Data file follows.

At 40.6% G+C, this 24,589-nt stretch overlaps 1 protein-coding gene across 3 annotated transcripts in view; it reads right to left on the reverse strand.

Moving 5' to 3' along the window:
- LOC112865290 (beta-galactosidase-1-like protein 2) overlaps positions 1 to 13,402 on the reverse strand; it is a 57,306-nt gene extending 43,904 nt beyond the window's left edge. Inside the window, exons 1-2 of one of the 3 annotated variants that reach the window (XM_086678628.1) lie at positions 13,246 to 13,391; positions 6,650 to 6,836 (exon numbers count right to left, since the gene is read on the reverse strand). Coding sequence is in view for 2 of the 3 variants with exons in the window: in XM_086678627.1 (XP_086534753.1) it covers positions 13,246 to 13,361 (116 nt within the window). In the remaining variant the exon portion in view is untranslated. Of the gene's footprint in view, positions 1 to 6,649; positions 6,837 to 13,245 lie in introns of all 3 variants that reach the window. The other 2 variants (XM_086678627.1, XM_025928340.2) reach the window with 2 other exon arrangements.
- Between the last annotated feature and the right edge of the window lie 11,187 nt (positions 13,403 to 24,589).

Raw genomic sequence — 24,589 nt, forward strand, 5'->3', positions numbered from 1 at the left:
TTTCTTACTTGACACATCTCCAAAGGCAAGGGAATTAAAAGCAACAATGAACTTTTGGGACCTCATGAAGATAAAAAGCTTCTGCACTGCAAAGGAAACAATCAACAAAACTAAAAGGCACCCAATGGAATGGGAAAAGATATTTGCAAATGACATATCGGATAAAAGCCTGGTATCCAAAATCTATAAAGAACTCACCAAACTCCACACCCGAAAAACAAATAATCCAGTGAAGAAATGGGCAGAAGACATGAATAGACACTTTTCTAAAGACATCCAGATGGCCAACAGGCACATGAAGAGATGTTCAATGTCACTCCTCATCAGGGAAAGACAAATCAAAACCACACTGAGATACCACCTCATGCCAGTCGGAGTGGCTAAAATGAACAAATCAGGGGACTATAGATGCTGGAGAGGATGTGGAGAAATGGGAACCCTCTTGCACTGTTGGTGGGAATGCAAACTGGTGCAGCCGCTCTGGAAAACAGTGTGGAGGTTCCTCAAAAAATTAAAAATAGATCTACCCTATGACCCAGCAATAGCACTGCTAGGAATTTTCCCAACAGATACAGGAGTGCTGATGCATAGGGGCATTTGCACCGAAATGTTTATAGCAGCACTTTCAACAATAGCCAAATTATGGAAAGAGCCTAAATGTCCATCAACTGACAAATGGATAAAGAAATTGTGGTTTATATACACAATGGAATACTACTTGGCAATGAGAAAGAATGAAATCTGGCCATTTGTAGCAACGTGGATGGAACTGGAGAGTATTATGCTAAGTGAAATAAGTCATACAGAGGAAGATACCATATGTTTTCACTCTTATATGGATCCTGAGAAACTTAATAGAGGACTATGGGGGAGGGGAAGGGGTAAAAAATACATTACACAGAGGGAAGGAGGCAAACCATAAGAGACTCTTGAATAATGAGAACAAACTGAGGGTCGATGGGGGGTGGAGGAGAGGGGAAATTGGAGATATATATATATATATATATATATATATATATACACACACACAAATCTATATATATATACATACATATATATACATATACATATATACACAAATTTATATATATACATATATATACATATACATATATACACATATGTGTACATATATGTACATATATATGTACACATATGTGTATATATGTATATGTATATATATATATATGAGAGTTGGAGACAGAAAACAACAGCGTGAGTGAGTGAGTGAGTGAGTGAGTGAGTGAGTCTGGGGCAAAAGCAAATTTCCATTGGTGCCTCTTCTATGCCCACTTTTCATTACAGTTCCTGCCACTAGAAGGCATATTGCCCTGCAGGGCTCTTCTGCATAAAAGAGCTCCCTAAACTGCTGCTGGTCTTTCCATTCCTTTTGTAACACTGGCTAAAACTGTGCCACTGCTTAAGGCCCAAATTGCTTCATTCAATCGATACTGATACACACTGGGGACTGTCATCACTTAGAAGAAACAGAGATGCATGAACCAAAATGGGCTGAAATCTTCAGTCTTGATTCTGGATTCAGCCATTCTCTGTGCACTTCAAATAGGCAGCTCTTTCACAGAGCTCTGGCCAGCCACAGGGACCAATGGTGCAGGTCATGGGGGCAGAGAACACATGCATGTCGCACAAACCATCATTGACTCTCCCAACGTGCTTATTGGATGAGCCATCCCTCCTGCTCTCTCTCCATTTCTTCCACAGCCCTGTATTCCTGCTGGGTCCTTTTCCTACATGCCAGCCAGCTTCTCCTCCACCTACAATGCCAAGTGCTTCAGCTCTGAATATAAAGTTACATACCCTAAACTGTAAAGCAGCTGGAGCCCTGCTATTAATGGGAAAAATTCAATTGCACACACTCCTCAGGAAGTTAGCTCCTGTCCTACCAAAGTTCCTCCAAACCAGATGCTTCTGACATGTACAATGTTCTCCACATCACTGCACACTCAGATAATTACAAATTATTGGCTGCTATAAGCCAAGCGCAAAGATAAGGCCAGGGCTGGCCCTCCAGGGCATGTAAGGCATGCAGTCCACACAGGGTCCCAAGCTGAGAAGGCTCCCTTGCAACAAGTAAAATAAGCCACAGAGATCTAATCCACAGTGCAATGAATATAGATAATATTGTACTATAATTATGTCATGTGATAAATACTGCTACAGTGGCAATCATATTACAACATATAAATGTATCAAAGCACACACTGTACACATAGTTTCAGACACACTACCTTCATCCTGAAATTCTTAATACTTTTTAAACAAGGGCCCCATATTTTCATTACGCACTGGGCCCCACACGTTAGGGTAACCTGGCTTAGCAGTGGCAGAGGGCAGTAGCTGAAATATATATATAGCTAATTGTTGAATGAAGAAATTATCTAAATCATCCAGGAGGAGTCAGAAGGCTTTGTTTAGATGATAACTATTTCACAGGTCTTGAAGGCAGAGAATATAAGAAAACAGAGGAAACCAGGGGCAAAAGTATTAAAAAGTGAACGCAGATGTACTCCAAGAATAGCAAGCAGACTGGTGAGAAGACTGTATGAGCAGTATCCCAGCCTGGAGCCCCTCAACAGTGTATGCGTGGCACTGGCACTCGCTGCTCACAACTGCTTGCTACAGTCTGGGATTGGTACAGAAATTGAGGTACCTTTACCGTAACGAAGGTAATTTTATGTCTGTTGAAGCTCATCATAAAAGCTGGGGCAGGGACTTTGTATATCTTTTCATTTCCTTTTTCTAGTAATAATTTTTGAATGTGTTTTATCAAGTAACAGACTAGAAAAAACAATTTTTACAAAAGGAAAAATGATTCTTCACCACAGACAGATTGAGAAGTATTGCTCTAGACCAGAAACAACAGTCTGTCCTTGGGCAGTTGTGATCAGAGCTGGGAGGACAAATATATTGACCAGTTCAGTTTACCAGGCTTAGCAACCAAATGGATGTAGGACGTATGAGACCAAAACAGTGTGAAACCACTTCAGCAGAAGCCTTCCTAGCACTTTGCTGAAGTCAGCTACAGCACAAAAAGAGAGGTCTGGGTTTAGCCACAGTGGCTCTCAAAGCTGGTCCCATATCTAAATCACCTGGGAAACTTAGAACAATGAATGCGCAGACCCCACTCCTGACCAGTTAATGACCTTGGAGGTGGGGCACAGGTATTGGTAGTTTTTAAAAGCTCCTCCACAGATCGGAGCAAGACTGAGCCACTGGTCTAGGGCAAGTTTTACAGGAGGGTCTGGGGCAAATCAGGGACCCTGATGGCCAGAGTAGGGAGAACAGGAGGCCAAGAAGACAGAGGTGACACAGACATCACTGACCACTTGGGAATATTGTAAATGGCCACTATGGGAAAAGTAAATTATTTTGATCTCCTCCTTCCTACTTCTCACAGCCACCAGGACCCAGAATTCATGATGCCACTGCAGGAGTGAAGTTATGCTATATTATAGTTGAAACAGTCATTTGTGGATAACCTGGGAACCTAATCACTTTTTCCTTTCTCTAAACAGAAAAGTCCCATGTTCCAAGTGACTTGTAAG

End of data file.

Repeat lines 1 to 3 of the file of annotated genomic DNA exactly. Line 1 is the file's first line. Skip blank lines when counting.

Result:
At 40.6% G+C, this 24,589-nt stretch overlaps 1 protein-coding gene across 3 annotated transcripts in view; it reads right to left on the reverse strand.

Moving 5' to 3' along the window:
- LOC112865290 (beta-galactosidase-1-like protein 2) overlaps positions 1 to 13,402 on the reverse strand; it is a 57,306-nt gene extending 43,904 nt beyond the window's left edge. Inside the window, exons 1-2 of one of the 3 annotated variants that reach the window (XM_086678628.1) lie at positions 13,246 to 13,391; positions 6,650 to 6,836 (exon numbers count right to left, since the gene is read on the reverse strand). Coding sequence is in view for 2 of the 3 variants with exons in the window: in XM_086678627.1 (XP_086534753.1) it covers positions 13,246 to 13,361 (116 nt within the window). In the remaining variant the exon portion in view is untranslated. Of the gene's footprint in view, positions 1 to 6,649; positions 6,837 to 13,245 lie in introns of all 3 variants that reach the window. The other 2 variants (XM_086678627.1, XM_025928340.2) reach the window with 2 other exon arrangements.